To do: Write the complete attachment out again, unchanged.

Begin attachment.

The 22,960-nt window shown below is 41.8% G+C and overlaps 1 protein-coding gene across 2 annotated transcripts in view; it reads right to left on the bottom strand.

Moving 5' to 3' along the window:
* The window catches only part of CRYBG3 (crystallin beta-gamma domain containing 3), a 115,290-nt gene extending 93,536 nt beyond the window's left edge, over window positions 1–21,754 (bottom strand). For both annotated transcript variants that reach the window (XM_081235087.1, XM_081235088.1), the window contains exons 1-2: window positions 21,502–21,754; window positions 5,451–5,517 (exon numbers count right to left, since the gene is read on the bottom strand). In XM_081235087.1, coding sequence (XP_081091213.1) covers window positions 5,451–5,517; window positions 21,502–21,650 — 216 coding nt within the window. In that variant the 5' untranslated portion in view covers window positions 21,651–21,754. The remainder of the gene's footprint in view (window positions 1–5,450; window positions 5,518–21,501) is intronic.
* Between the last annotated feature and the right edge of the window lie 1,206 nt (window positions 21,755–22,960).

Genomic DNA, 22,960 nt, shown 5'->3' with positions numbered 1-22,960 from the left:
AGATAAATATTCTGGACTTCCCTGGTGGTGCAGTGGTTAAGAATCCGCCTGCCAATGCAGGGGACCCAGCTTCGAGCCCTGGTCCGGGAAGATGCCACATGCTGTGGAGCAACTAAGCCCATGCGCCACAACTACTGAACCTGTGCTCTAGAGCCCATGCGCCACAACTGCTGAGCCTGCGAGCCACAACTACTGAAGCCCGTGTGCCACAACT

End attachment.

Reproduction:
The 22,960-nt window shown below is 41.8% G+C and overlaps 1 protein-coding gene across 2 annotated transcripts in view; it reads right to left on the bottom strand.

Moving 5' to 3' along the window:
* The window catches only part of CRYBG3 (crystallin beta-gamma domain containing 3), a 115,290-nt gene extending 93,536 nt beyond the window's left edge, over window positions 1–21,754 (bottom strand). For both annotated transcript variants that reach the window (XM_081235087.1, XM_081235088.1), the window contains exons 1-2: window positions 21,502–21,754; window positions 5,451–5,517 (exon numbers count right to left, since the gene is read on the bottom strand). In XM_081235087.1, coding sequence (XP_081091213.1) covers window positions 5,451–5,517; window positions 21,502–21,650 — 216 coding nt within the window. In that variant the 5' untranslated portion in view covers window positions 21,651–21,754. The remainder of the gene's footprint in view (window positions 1–5,450; window positions 5,518–21,501) is intronic.
* Between the last annotated feature and the right edge of the window lie 1,206 nt (window positions 21,755–22,960).

Genomic DNA, 22,960 nt, shown 5'->3' with positions numbered 1-22,960 from the left:
AGATAAATATTCTGGACTTCCCTGGTGGTGCAGTGGTTAAGAATCCGCCTGCCAATGCAGGGGACCCAGCTTCGAGCCCTGGTCCGGGAAGATGCCACATGCTGTGGAGCAACTAAGCCCATGCGCCACAACTACTGAACCTGTGCTCTAGAGCCCATGCGCCACAACTGCTGAGCCTGCGAGCCACAACTACTGAAGCCCGTGTGCCACAACT